What appears as a stream of tweets actually has more patterns than I ever expected. I used those patterns to construct a ‘rich picture’ of some of the things that were happening in the community. This can be downloaded here…and notice that it is version 7 – it was modified with more and more data. This rich picture helped me see what key processes and actions were being undertaken by people in their ‘purposeful action’ to improve their teaching. That is not to say we all agreed about how to go about it and that we all viewed everything the same way.

The main idea is that we are all acting purposefully in trying to improve our practice. The next stage of SSM is to construct model of human activity systems – ideal models of how to carry out this activity.

For our network to be successful we have to share what we know, have tried or understand and for someone to pick up and use an idea that someone has shared, they have to evaluate it and implement it in their classroom against the criteria they set for success. If we did not share our knowledge then it wouldn’t be passed to another individual, equally not all pieces of knowledge are collected by others and used – there is a selection and evaluation process at that end.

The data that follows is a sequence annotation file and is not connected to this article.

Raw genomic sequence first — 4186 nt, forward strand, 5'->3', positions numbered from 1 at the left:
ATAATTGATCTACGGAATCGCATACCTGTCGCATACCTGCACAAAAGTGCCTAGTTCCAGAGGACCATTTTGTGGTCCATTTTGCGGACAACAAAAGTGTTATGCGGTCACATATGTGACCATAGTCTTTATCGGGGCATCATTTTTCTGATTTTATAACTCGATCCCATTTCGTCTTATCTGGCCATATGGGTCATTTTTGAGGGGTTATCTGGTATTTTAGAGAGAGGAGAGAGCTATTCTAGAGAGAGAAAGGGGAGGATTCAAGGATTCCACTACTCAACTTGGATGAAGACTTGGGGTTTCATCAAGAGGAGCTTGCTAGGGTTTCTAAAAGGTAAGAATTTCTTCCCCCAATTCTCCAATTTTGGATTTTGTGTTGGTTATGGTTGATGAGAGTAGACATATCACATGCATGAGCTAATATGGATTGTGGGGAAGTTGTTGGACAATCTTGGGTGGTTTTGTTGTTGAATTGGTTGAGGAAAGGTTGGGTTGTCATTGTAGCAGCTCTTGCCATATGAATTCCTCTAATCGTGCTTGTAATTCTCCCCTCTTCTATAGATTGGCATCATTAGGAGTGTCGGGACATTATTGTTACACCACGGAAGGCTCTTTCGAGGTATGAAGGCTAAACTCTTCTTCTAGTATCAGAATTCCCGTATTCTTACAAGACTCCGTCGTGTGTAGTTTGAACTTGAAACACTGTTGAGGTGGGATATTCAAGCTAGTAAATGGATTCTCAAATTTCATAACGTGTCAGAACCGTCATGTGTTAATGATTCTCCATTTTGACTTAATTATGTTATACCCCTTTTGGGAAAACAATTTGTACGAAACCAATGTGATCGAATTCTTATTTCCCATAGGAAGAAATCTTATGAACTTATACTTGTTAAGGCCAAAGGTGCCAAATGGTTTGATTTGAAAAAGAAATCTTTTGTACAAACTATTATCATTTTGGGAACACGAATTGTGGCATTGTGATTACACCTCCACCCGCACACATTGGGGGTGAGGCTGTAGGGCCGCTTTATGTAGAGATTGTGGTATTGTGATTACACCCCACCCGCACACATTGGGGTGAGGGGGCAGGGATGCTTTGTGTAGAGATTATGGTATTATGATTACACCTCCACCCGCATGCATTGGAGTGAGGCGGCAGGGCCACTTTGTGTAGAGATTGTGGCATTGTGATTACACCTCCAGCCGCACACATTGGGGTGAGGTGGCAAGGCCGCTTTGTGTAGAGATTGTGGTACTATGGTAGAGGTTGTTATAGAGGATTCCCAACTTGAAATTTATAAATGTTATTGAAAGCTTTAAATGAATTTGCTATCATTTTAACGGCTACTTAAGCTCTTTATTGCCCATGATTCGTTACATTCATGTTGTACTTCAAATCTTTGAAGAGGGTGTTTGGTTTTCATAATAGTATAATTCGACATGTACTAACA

However, from all of this there are more questions…

Kenny Pieper and I had a discussion at Pedagoo Christmas Party about some of these models and he commented about ‘do I trust the source?’ – this was something that I had never considered. How do we build trust in our network? How do we decide who to follow and who we don’t?

Further on in this, more questions emerged.. how do we know that we know something and then decide to share it? Why do we choose to share in this community? How do we choose what ideas to use and reject? How do we evaluate the tweet responses to our tweets?

So just as I finished research paper 1 with a stream of unanswered questions – I’m left at the end of research paper 2 with another bunch. But this is the great thing about EdD research – it takes you wherever you want to go with your interests.

This was perhaps the hardest piece of academic work I have EVER done. I had to read up on a new methodology, apply it in a setting that had not been done before, with a new data set (tweets) and make some sense of it… in the words of my supervisor – ‘you made it difficult for yourself’.

Yet the feedback from my supervisor and second marker has boosted my confidence – original and exciting – the two things you want to hear about your doctoral research. That said… I’ve still got lots of work to do.